Medicine is Not Candy

Many times parents, desperately trying to get a child to take a prescribed medication, will try just about anything to accomplish the goal. As the child stubbornly refuses to take the medication, parents often say, “Please take this yummy candy.” This common mistake is an easy one to make, but could be deadly for your child.

Telling your children medicine is candy teaches them that the pills in the little bottle or the liquids in the cabinet are candy. And what child would not like to sneak some extra “candy” when parents are not watching?

The best way to give children their medication is to present it to them, explain what it is and place the medication in the childs mouth quickly and in a calm, matter-of-fact manner. If the procedure becomes a long drawn-out argument or power struggle, parents and children become frustrated, angry, and it is then that accidents can occur. After the child swallows the medication, comfort and praise the child to make the experience a positive one. Once medication has been dispensed, it should be immediately put away. Many accidental poisonings have occurred when a parent is distracted and the medication is left out on the counter.

Parents must educate their children about the proper use of medication. It needs to be explained in simple terms that are at the child’s developmental level. For example, medication can be described as a pill or liquid that should only be taken by someone who is sick, so he or she can feel better. If it is Daddy’s medication, it should only be taken by Daddy. 

If the medication is for the child, parents need to explain that the child needs to take it to get better. Medication may not smell good and may not taste very good. After the medication has been taken, the parents can provide the child with a drink or food that the child does like to remove the bad taste in the mouth.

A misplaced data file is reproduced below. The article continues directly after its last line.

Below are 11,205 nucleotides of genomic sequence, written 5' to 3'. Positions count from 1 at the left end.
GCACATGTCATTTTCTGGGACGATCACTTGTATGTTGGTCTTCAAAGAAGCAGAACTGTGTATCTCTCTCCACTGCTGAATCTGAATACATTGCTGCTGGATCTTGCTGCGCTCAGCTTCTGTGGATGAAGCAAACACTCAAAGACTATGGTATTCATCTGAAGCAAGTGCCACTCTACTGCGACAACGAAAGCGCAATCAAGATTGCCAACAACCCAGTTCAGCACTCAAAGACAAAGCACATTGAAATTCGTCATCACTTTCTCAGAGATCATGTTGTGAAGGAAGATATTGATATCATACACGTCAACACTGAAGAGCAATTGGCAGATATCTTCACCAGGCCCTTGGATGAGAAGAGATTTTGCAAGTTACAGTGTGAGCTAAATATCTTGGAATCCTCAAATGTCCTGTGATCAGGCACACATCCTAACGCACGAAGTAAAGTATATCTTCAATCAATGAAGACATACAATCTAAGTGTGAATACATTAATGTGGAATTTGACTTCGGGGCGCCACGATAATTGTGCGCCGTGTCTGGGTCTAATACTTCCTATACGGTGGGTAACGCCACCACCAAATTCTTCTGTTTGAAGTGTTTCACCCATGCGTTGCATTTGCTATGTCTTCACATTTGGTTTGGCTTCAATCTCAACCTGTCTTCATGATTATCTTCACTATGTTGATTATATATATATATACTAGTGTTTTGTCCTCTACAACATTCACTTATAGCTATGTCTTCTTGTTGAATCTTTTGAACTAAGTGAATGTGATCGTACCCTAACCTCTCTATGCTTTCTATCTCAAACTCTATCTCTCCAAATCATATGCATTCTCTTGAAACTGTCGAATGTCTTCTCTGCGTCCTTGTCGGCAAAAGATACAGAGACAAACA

Sometimes children decide to take extra medication, thinking they will get better faster and then accidentally take an overdose. Parents must teach children that the medication has to be taken just the way the doctor wants it to be taken, just a little bit at a time.

Today, most medications can be requested to be placed in child-proof containers. When prescriptions are filled, let the pharmacist know you would like child-proof containers.

However, even in child-proof containers, medications must be stored in cabinets with locks or safety latches. Children can develop excellent climbing skills, so putting medications up high does not ensure they are safely stored.

In the case of an ingestion or even suspected ingestion, call 911. Another important number for poison information is the poison control center -- 1-800-222-1222. This number should be posted by every phone and/or on the refrigerator.

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